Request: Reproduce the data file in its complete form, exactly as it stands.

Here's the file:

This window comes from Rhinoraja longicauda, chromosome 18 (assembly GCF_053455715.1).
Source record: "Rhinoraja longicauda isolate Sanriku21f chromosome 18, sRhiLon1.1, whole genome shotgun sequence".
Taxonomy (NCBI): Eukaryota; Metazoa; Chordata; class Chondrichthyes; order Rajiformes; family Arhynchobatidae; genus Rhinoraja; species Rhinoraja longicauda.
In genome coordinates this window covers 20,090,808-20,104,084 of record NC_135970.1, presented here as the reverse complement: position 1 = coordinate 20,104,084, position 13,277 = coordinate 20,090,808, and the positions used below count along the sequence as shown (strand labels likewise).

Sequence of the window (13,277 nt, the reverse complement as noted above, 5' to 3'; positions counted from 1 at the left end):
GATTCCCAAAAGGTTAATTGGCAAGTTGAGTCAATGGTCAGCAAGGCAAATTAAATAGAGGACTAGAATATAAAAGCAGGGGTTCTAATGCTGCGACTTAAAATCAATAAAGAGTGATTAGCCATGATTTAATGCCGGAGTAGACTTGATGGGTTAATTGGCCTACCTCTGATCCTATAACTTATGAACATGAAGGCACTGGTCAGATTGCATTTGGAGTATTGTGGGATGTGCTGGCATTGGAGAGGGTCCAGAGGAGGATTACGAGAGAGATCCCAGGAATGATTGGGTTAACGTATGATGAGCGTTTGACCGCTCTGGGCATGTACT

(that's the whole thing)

This window comes from Rhinoraja longicauda, chromosome 18 (assembly GCF_053455715.1).
Source record: "Rhinoraja longicauda isolate Sanriku21f chromosome 18, sRhiLon1.1, whole genome shotgun sequence".
Taxonomy (NCBI): Eukaryota; Metazoa; Chordata; class Chondrichthyes; order Rajiformes; family Arhynchobatidae; genus Rhinoraja; species Rhinoraja longicauda.
In genome coordinates this window covers 20,090,808-20,104,084 of record NC_135970.1, presented here as the reverse complement: position 1 = coordinate 20,104,084, position 13,277 = coordinate 20,090,808, and the positions used below count along the sequence as shown (strand labels likewise).

Sequence of the window (13,277 nt, the reverse complement as noted above, 5' to 3'; positions counted from 1 at the left end):
GATTCCCAAAAGGTTAATTGGCAAGTTGAGTCAATGGTCAGCAAGGCAAATTAAATAGAGGACTAGAATATAAAAGCAGGGGTTCTAATGCTGCGACTTAAAATCAATAAAGAGTGATTAGCCATGATTTAATGCCGGAGTAGACTTGATGGGTTAATTGGCCTACCTCTGATCCTATAACTTATGAACATGAAGGCACTGGTCAGATTGCATTTGGAGTATTGTGGGATGTGCTGGCATTGGAGAGGGTCCAGAGGAGGATTACGAGAGAGATCCCAGGAATGATTGGGTTAACGTATGATGAGCGTTTGACCGCTCTGGGCATGTACT